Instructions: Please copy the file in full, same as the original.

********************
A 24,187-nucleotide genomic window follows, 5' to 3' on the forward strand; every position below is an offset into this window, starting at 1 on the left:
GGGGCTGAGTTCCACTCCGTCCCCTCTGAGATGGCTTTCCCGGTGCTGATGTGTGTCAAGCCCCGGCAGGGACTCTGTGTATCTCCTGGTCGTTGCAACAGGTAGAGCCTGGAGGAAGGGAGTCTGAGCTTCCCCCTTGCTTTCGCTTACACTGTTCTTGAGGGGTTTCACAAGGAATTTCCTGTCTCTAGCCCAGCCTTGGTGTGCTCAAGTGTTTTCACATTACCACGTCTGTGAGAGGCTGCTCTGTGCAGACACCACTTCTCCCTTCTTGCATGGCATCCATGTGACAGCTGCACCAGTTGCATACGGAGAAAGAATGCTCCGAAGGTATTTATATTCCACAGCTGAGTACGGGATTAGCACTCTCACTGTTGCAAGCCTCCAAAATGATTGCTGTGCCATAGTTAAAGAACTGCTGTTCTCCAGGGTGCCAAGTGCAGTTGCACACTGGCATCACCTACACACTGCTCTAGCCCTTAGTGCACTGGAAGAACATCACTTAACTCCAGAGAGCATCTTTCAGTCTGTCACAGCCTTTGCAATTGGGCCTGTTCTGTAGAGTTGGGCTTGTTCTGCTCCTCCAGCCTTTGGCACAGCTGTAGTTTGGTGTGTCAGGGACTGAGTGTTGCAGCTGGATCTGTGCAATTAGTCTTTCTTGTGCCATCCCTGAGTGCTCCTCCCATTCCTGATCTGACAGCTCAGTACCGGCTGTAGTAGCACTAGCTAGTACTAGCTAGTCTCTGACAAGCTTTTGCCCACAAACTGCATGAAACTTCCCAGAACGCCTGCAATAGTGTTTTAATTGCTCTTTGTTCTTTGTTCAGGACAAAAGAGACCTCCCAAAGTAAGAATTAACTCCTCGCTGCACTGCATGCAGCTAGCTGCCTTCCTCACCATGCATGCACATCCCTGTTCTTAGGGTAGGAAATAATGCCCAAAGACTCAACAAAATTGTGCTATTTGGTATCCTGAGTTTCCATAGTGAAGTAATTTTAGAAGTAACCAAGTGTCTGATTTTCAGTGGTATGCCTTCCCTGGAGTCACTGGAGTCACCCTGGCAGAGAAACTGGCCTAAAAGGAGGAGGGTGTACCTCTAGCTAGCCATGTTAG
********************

A 24,187-nucleotide genomic window follows, 5' to 3' on the forward strand; every position below is an offset into this window, starting at 1 on the left:
GGGGCTGAGTTCCACTCCGTCCCCTCTGAGATGGCTTTCCCGGTGCTGATGTGTGTCAAGCCCCGGCAGGGACTCTGTGTATCTCCTGGTCGTTGCAACAGGTAGAGCCTGGAGGAAGGGAGTCTGAGCTTCCCCCTTGCTTTCGCTTACACTGTTCTTGAGGGGTTTCACAAGGAATTTCCTGTCTCTAGCCCAGCCTTGGTGTGCTCAAGTGTTTTCACATTACCACGTCTGTGAGAGGCTGCTCTGTGCAGACACCACTTCTCCCTTCTTGCATGGCATCCATGTGACAGCTGCACCAGTTGCATACGGAGAAAGAATGCTCCGAAGGTATTTATATTCCACAGCTGAGTACGGGATTAGCACTCTCACTGTTGCAAGCCTCCAAAATGATTGCTGTGCCATAGTTAAAGAACTGCTGTTCTCCAGGGTGCCAAGTGCAGTTGCACACTGGCATCACCTACACACTGCTCTAGCCCTTAGTGCACTGGAAGAACATCACTTAACTCCAGAGAGCATCTTTCAGTCTGTCACAGCCTTTGCAATTGGGCCTGTTCTGTAGAGTTGGGCTTGTTCTGCTCCTCCAGCCTTTGGCACAGCTGTAGTTTGGTGTGTCAGGGACTGAGTGTTGCAGCTGGATCTGTGCAATTAGTCTTTCTTGTGCCATCCCTGAGTGCTCCTCCCATTCCTGATCTGACAGCTCAGTACCGGCTGTAGTAGCACTAGCTAGTACTAGCTAGTCTCTGACAAGCTTTTGCCCACAAACTGCATGAAACTTCCCAGAACGCCTGCAATAGTGTTTTAATTGCTCTTTGTTCTTTGTTCAGGACAAAAGAGACCTCCCAAAGTAAGAATTAACTCCTCGCTGCACTGCATGCAGCTAGCTGCCTTCCTCACCATGCATGCACATCCCTGTTCTTAGGGTAGGAAATAATGCCCAAAGACTCAACAAAATTGTGCTATTTGGTATCCTGAGTTTCCATAGTGAAGTAATTTTAGAAGTAACCAAGTGTCTGATTTTCAGTGGTATGCCTTCCCTGGAGTCACTGGAGTCACCCTGGCAGAGAAACTGGCCTAAAAGGAGGAGGGTGTACCTCTAGCTAGCCATGTTAG